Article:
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  • Author or Editor: Eva Rosenqvist x
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With the expeditious development of optoelectronics, the light-emitting diode (LED) technology as supplementary light has shown great advancement in protected cultivation. One of the greatest challenges for the LED as alternative light source for greenhouses and closed environments is the diversity of the way experiments are conducted that often makes results difficult to compare. In this review, we aim to give an overview of the impacts of light spectra on plant physiology and on secondary metabolism in relation to greenhouse production. We indicate the possibility of a targeted use of LEDs to shape plants morphologically, increase the amount of protective metabolites to enhance food quality and taste, and potentially trigger defense mechanisms of plants. The outcome shows a direct transfer of knowledge obtained in controlled environments to greenhouses to be difficult, as the natural light will reduce the effects of specific spectra with species or cultivar-specific differences. To use the existing high-efficiency LED units in greenhouses might be both energy saving and beneficial to plants as they contain higher blue light portion than traditional high-pressure sodium (HPS) lamps, but the design of light modules for closed environment might need to be developed in terms of dynamic light level and spectral composition during the day to secure plants with desired quality with respect to growth, postharvest performance, and specific metabolites.

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A daylight climate chamber was designed with the aim of testing new greenhouse climate control strategies on a small scale. Precise control and measure ment of the chamber climate and long-term measurement of canopy carbon dioxide (CO2) exchan ge was possible. The software was capable of simulating a climate computer used in a full-scale greenhouse. The parameters controlled were air temperature, CO2 concentration, irradiance, air flow, and irrigation. The chamber was equipped with a range of sensors measuring the climate in the air of the chamber and in the plant canopy. A chamber perfor mance experiment with chrysanthemum (Chrysanthemum grandiflorum `Coral Charm') plants grown in perlite was carried out over the course of 3 weeks. Five air temperature treatments at a day length of 13 hours were carried out, all with the same 24-hour mean temperature of 20 °C, but different day temperatures (18.0 to 25.1 °C) and night temperatures (14.0 to 22.4 °C). Rate of canopy CO2 exchange in the chambers was calculated. In the range of day temperatures used, rates of canopy photosynthesis were almost equal. The results showed that leaf area and plant dry weight after 3 weeks were not significantly different among temperature treatments, which is promising for further investigations of how climate control can be used to decrease energy consumption in greenhouse production.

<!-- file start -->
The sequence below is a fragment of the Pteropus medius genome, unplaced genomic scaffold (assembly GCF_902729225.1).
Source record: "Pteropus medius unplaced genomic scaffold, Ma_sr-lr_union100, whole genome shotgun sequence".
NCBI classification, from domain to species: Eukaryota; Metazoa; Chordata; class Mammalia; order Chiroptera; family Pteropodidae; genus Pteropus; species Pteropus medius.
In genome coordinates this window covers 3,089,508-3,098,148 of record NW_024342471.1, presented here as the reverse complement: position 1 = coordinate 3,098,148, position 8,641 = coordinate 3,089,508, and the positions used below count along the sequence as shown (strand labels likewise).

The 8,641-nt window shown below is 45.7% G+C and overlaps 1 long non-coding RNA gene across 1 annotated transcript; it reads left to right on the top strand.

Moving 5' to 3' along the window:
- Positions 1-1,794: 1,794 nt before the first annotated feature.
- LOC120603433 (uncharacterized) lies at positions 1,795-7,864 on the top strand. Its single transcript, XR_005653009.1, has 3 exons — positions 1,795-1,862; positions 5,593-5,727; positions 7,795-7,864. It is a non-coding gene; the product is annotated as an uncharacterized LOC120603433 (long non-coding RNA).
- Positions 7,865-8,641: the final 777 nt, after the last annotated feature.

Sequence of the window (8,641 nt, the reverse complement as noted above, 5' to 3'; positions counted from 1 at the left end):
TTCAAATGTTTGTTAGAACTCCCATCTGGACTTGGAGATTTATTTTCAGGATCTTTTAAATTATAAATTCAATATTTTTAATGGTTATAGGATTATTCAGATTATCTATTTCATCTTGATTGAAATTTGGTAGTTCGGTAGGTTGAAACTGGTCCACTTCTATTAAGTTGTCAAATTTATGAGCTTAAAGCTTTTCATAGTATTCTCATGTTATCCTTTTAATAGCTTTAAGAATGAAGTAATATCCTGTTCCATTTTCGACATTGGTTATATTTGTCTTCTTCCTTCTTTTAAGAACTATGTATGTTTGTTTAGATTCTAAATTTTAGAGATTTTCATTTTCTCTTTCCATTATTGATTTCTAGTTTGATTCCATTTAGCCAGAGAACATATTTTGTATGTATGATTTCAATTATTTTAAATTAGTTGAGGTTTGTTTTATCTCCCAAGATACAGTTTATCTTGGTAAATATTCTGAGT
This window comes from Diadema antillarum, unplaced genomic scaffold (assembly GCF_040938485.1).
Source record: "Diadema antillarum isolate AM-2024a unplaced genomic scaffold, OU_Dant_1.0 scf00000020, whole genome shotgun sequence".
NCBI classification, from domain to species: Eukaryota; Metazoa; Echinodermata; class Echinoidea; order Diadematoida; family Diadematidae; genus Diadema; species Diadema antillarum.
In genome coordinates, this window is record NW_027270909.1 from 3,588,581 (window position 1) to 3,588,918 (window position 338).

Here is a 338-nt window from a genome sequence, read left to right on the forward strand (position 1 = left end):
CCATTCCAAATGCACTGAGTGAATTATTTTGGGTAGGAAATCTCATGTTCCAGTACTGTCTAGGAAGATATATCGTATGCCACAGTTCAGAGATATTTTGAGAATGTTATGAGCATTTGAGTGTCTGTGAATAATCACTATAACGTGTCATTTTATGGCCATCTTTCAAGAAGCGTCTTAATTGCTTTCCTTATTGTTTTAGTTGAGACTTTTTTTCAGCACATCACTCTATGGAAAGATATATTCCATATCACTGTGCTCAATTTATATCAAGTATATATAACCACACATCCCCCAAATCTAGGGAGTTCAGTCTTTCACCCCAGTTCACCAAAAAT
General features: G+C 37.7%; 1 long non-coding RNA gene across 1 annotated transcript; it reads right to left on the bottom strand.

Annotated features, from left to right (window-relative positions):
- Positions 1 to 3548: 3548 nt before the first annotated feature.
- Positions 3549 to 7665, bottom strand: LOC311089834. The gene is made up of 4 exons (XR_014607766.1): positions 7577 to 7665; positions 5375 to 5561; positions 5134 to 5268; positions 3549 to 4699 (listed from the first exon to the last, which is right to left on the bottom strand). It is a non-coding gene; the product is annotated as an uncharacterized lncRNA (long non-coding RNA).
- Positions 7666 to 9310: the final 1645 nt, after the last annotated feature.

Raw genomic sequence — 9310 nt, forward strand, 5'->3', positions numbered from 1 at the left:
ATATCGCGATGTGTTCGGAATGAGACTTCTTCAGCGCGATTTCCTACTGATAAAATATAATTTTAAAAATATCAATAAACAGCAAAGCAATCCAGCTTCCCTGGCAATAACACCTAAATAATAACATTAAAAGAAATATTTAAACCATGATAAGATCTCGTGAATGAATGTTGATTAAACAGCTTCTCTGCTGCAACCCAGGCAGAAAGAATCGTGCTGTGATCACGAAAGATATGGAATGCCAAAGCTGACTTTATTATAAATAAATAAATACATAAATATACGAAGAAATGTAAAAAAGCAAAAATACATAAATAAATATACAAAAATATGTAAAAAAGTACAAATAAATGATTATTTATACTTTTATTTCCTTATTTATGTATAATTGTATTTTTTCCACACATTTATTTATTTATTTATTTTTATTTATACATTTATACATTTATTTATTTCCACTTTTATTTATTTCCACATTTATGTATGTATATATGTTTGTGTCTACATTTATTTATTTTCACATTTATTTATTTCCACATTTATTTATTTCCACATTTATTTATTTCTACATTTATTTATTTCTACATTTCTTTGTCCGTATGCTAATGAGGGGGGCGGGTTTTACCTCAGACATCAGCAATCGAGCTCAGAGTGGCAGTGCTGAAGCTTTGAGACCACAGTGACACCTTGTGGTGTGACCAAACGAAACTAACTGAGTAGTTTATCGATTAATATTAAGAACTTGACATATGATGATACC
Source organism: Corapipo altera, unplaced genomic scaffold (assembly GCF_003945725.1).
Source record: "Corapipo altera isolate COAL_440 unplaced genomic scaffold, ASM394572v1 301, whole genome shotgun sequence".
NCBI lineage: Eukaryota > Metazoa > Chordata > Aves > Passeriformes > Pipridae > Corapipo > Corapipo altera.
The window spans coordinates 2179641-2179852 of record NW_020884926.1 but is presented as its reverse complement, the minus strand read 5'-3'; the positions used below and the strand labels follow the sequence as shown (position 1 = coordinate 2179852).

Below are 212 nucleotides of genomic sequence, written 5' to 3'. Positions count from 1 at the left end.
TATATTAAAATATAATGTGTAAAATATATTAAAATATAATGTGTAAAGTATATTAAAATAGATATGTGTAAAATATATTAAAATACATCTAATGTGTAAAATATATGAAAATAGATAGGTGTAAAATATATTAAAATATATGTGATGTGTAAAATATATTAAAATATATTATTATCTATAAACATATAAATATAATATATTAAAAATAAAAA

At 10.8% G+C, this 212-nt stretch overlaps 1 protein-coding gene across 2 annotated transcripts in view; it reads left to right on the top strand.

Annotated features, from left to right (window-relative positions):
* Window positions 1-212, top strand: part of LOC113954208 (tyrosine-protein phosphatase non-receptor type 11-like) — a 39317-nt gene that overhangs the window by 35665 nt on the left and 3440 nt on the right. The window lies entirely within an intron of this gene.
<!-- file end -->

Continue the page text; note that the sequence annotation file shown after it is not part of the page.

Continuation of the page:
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There is increasing use of electricity for supplemental lighting in the northern European greenhouse industry. One reason for this may be to secure a high growth rate during low-light periods by an attempt to increase net photosynthesis. We wanted to clarify which period of the day resulted in the best use of a 5-h supplemental light period for photosynthesis and growth. The periods tested were supplemental light during the night, day, morning, and evening. The experiments were carried out in daylight climate chambers measuring canopy gas exchange. The air temperature was 25 °C and the CO2 level ≈900 ppm. Vegetative chrysanthemum was used, because this species responds quickly to change in light level. The leaf areas of the plant canopies were nondestructively measured each week during the 4-week experimental period. The fact that the quantum yield of photosynthesis is greater at low than at high light intensities favors the use of supplemental light during the dark period, but growth measured as dry weight of the treated plants at the end of the experiments was not significantly different given identical light integrals of the treatments. However, one experiment indicated that increased time with dark hours during day and night (24 h) might decrease net photosynthesis. The assimilation per unit leaf area was approximately the same during times of sunlight through a diffusing screen at 100 μmol·m−2·s−1 of photosynthetic photon flux (PPF) as during times of supplemental (direct) light application at PPF of 200 μmol·m−2·s−1 by high-pressure sodium lamps. We conclude that during the winter and periods of low light intensities, the daily carbon gain does not depend on the time of supplemental light application, but is linked to the total light integral. However, extended time with dark hours during day and night (24 h) might be a disadvantage because of longer periods with dark respiration and subsequent loss of carbon. Our results indicate that during times of low light conditions, it is not necessary to include factors such as the timing of supplemental lighting application to achieve higher net photosynthesis in climate control strategies.

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